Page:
THERE’S AN OLD JOKE: HOW MANY GUITAR PLAYERS DOES IT TAKE TO
change a light bulb? The answer is 11—one to do it, and ten to say how they
could have done it better. It’s funny because it’s true enough. At one time or
another, we’ve all come across competitive, trash-talking players like those
ten in the joke. But multifaceted jazzer and studio veteran Lee Ritenour stands
the stereotype on its head with his eclectic new album, 6 String Theory
[Concord]. Taking an esprit de corps tack, Ritenour invited some of the
heaviest guitarists in jazz, blues, rock, and country to his light bulb-changing
party. Among the A-listers were Joe Bonamassa, Pat Martino, Vince Gill,
B.B. King, Robert Cray, Neal Schon, Slash, Mike Stern, John Scofield, Keb’ Mo’,
and Steve Lukather.
Ritenour gives the players ample strutting room,
and even acts as a silent partner on a few tunes,
such as George Benson’s solo spin on “My One and
6 String Theory isn’t only a showcase for established
heavies, though. A few up-and-comers make
the scene, including YouTube heroes Guthrie Govan
and Andy McKee. Both Govan and McKee have
clocked millions of views on the Web and have
released their own CDs, but neither has been recorded at this level of production before.
McKee’s virally successful solo acoustic
“Drifting” is fleshed out by Ritenour’s fullband
arrangement, while Govan borrows Jeff
Beck’s rhythm section—Vinnie Colaiuta and
Tal Wilkenfeld—to upgrade his YouTube hit
“Fives.” 16-year-old Canadian classical guitarist
Shon Boublil shines brightly on two
caprices by 19th Century Italian guitarist/
composer Luigi Legnani. (Boublil recently
won the Yamaha-sponsored Six String Theory
Guitar Competition. First prize was a
four-year scholarship to Berklee College of
Music and this spot on Ritenour’s record).
Tomoyasu Hotei is the real X-factor. Relatively
obscure Stateside, he’s a genuine star
in his native Japan. Hotei’s blistering solo on
“Freeway Jam”—with whammy-bar pyrotechnics
and pick-edge harmonics—is an effective
counterbalance to jazzified turns from Ritenour
and Mike Stern.
With so many guitar players featured, and
Ritenour occasionally going unheard, listeners
may wonder exactly whose record 6 String
Theory is. Rit is well aware of the dichotomy,
and he blurs the line in his own Zen-like way
in the CD’s liner notes. “Is this a Lee Ritenour
record?” the guitarist asks rhetorically.
“No,” he answers. Then he poses the same
question again, answering, “Yes.” Talking with
him about 6 String Theory, it quickly becomes
apparent that both answers are true.
How did the concept for 6 String Theory come
This is a record that I was probably destined
to do forever. Ever since I first started
playing the guitar at eight years old—50
freakin’ years ago—I just devoured any kind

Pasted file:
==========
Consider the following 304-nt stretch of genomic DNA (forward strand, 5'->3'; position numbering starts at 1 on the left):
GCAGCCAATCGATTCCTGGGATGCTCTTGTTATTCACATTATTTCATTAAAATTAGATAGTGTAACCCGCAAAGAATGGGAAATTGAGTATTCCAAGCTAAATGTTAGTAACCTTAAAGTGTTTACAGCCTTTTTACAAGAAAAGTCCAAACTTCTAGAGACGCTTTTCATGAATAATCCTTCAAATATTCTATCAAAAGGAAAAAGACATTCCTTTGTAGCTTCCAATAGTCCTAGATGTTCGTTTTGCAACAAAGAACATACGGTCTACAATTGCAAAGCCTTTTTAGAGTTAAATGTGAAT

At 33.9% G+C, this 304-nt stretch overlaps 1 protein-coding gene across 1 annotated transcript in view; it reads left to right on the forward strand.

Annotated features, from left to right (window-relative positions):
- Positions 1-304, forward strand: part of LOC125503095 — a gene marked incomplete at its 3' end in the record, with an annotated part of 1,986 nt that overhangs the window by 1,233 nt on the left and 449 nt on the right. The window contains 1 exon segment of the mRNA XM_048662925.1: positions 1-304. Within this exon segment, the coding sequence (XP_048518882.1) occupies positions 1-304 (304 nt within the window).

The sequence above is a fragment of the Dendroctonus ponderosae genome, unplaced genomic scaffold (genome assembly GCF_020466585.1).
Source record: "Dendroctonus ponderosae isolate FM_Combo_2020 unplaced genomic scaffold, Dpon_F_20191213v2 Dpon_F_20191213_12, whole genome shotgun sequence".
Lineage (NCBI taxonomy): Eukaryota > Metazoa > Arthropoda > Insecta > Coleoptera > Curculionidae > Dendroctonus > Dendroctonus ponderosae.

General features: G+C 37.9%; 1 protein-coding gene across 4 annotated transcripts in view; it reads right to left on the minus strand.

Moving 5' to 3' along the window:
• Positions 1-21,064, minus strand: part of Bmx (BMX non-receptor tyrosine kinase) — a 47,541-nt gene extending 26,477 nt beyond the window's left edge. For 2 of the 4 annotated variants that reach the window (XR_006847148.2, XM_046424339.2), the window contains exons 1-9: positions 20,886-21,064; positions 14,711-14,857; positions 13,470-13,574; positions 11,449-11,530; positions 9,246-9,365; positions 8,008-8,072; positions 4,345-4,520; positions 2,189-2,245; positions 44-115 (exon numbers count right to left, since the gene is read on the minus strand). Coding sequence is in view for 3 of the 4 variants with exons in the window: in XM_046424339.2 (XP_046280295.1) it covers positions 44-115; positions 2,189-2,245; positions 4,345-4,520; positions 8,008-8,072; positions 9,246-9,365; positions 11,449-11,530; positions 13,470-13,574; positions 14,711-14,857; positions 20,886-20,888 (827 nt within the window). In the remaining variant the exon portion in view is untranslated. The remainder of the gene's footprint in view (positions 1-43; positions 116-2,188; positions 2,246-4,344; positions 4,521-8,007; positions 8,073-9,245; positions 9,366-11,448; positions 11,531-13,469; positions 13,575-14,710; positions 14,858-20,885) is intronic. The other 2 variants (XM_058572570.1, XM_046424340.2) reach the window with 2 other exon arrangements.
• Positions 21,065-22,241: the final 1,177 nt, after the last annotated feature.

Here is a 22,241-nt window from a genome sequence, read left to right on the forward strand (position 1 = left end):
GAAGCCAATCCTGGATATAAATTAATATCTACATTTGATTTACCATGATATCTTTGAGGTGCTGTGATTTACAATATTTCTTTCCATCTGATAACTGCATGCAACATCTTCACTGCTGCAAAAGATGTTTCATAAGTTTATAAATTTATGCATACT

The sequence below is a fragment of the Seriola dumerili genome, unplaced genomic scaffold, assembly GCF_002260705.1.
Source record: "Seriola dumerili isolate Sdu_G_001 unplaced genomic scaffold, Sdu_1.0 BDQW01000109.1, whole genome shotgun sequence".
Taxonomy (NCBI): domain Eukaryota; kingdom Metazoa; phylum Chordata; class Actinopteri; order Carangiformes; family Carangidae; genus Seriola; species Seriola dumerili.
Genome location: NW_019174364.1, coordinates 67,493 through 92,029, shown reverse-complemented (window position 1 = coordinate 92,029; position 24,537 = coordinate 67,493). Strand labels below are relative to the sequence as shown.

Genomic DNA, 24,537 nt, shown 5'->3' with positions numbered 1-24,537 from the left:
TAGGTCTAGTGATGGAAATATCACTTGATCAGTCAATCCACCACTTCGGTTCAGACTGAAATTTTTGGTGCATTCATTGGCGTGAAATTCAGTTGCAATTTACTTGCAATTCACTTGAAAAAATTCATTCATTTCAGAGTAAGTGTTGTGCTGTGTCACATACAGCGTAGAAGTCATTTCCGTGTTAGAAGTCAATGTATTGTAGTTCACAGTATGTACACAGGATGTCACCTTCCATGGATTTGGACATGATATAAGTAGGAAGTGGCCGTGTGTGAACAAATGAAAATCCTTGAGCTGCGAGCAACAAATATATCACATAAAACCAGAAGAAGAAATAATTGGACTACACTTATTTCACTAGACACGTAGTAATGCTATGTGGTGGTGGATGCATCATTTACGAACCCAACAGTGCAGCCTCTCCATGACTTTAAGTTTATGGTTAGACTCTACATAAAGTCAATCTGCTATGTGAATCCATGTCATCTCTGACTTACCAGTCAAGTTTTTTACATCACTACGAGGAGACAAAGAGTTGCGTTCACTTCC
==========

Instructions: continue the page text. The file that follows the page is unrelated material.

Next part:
of guitar playing: A country player like Jimmy
Bryant, or a jazz player like Wes Montgomery,
or Travis-picking, or classical guitar, or Jeff
Beck and Jimi Hendrix once the rock scene
started. Whatever it was, I listened and took
what I could from it.
This record is a deconstruction of the
guitar—snapshots of its evolution up to this
point. It was important for me to show a variety
of styles. I handpicked the players and
crafted, with each one, what they were going
to do on the record. Now, is this a Lee Ritenour
record per se, with just me playing guitar
on every track? No, of course not. But does
it feel like a Lee Ritenour record to me? Yes.
You’re playing with giants in their respective
fields, were you at all intimidated?
Not really. Maybe this is where the 50
years of playing pays off. The bigger the gig,
the better I usually do. I was a little nervous
around Pat Martino at first, however, because
he has godly bebop chops and I was entering
his world more than he was entering
The first session for this record was with
John Scofield, and that session set the tone
for the whole project. John is such an amazing
musician, but so non-competitive. He
has chops when he wants to use them, but
he’s all about being his own voice. He doesn’t
even know how to sound like anybody
else. Maybe that’s another reason why I didn’t
get intimidated—everyone involved has
his or her own voice. Competition went out
Your interplay with Scofield on “Lay It Down”
is so dynamic and lively. Did you track together
Yes. We were sitting close to each other.
Standing, actually. It seems like such a simple
thing, but I had never done it before.
Usually I sit down at recording sessions,
from my history of being a studio musician
in the ’70s. I noticed that most of the guitarists
on the 6 String Theory sessions would
stand. I tried it, and it was much better.
What was different?
I immediately went into using more of
my body and feeling more like it was live.
We were playing with each other and against
each other—trading, riffing off each other,
and communicating. Even the visual contact